Nairobi Governor Mike Sonko’s administration has gazetted a commencement date for taxes introduced in this year’s Sh32.5 billion annual budget, effectively bypassing the County Assembly’s debate and vote on the new levies.
Nairobi County Finance and Economic Planning Executive Charles Kerich has in a legal notice to the Assembly indicated that he will use the Nairobi County Provisional Collection of Revenue Act of 2013 to effect parts of the Finance Bill 2019 before debate and vote by MCAs.
“In exercise of the powers conferred by Section 2 of the Nairobi County Provisional Collection of Revenue Act 2013, the County Executive Committee Member for Finance and Economic Planning orders that all provisions of the Bill relating to taxes, fees, charges, levies and penalties shall have effect as though the Bill were passed into law,” reads Legal Notice 3.
The notice adds that Nairobians were to start paying the new taxes effective 19th July 2019, but the Sonko administration is yet to instruct its officers to start their implementation.
They include increased parking fees, new charges for garbage collection, fire certificates and inspection for cats and dogs.
Under the Finance Bill 2019, Nairobians will pay Sh400 parking fees up from Sh200, a fire certificate fee of Sh2,000 per annum for all city households, Sh1,000 in health inspection fee for every dog and cat and between Sh100 to Sh600 for garbage collection for all homes.
The Clerk of the County Assembly, Jacob Ngwele, Thursday confirmed that the new charges have taken legal effect even though Nairobians have continued to pay the taxes adopted in the Finance Bill 2018 because City Hall has not yet started enforcing them.
“They came to effect the day it was published. We have seen similar moves at the national level where some taxes change when the minister reads the Finance Bill. It is just a question of implementation by the county, it is up to them,” Mr Ngwele said Thursday.
MCAs have, however, opposed the implementation of the taxes before their debate and adoption, terming the move as illegal.
“We have said that there is an Act allowing them to provisionally collect fees and charges. But a similar one was challenged and declared unlawful… it is unconstitutional, only that no one has challenged it, so according to us, the notice is null and void,” said Chair of the Budget and Appropriations Committee Robert Mbatia Thursday.
MCAs have in the past approved taxes or amended others as proposed by the executive arm of the county government.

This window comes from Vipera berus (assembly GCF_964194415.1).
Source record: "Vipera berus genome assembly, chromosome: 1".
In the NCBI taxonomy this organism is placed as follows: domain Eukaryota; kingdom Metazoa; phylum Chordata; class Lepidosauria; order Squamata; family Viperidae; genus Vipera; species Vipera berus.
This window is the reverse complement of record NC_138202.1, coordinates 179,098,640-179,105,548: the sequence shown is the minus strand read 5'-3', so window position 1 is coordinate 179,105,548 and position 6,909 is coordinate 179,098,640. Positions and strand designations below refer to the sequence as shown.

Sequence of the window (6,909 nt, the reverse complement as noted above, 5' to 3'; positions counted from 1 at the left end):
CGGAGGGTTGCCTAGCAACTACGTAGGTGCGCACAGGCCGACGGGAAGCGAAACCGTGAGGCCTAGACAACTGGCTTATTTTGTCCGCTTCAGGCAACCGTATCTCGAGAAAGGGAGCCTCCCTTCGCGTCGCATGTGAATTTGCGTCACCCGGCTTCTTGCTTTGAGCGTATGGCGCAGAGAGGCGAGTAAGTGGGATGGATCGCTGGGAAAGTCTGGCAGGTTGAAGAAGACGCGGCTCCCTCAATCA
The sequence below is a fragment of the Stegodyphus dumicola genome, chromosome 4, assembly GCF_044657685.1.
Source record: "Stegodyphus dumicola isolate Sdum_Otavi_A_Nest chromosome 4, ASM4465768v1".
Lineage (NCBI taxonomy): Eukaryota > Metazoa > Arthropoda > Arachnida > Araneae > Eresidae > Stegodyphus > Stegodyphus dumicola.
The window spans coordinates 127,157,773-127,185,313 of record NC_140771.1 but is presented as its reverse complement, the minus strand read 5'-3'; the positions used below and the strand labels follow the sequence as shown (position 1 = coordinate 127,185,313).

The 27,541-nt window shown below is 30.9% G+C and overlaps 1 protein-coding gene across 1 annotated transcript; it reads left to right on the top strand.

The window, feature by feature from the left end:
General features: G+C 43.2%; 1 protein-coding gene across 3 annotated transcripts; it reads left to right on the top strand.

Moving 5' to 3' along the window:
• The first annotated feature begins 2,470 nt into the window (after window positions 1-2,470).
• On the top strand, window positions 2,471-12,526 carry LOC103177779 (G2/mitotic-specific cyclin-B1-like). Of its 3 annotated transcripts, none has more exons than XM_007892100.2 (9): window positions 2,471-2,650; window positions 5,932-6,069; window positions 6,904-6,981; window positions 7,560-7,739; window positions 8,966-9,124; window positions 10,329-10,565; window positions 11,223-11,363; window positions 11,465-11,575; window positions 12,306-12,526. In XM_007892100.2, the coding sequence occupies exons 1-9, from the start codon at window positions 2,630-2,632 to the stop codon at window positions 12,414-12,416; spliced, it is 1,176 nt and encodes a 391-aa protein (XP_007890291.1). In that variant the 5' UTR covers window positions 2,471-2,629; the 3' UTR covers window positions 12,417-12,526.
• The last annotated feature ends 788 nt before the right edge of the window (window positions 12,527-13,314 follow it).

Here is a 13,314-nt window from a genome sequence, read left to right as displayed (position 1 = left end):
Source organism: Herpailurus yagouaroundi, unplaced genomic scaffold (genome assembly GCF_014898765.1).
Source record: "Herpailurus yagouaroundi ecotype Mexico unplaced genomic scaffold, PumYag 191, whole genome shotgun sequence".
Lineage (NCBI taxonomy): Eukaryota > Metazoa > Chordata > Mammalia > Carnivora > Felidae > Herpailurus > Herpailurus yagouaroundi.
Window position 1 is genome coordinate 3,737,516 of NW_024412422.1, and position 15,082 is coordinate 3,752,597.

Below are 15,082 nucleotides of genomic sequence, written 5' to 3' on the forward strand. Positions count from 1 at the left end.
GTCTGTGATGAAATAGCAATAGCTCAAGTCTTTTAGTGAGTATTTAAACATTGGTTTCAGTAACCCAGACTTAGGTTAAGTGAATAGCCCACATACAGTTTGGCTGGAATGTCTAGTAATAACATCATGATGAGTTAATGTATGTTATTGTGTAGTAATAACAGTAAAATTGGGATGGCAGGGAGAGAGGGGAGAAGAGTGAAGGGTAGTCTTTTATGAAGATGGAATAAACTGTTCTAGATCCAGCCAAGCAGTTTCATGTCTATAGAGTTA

In November last year, they slashed parking fees to Sh200 from Sh400 proposed in the budget, cut yellow fever jab charges to Sh2,000 from Sh2,500 and rejected recommendations to introduce garbage collection fees for all households.
The ward representatives have until September or 90 days from the day the Finance Bill 2019 was gazetted to approve or amend the tax proposals as the Sonko-led administration seeks Sh17.32 billion in own collections.
City Hall is seeking to raise an additional Sh1.8 billion through the new taxes to realise its target for the year ending June 2020 up from Sh15.5 billion it had targeted in the 2018-19 period.
Nairobi generated Sh8.24 billion in own revenues in the first nine months of the financial year ended June 2019, out of a full-year target of Sh15.5 billion.
Under the Nairobi City County Provisional Collection of Revenue Act of 2013, City Hall can collect taxes under a provisional arrangement of up to six months. The County Assembly can, however, extend the period.
Mr Kerich declined to comment on the notice that effectively increases taxes besides new charges to be paid by Nairobians in the period to June next year.
“I'm not in a position to do an interview, I can’t respond to that notice, not now,” said Mr Kerich in a terse response.
The notice effectively means that for the first time Nairobians will pay for a fire certificate and garbage collection and inspection fees for their pets.
Guest houses, hotels, shops and other businesses will pay charges of between Sh2,500 and Sh60,000 per facility based on their capacity under the Finance Bill 2019.
City Hall increased by six times occupation certificates for buildings from the current Sh5,000 paid annually to between Sh15,000 and Sh30,000 in what could add inflationary pressure on rent and service charges.
The county government also introduced new charges that include Sh1,000 for a medical examination booklet and Sh3,000 for pest inspection per business.
Nairobians will pay more in property rates starting next January after City Hall adopted a new valuation roll that increases the fees from a range of 25-34 percent of the property depending on its location.
The new taxes come even as City Hall eyes increased collections to improve service delivery in health, construction of roads and build more markets for informal traders currently in populous areas like Gikomba where facilities are stretched.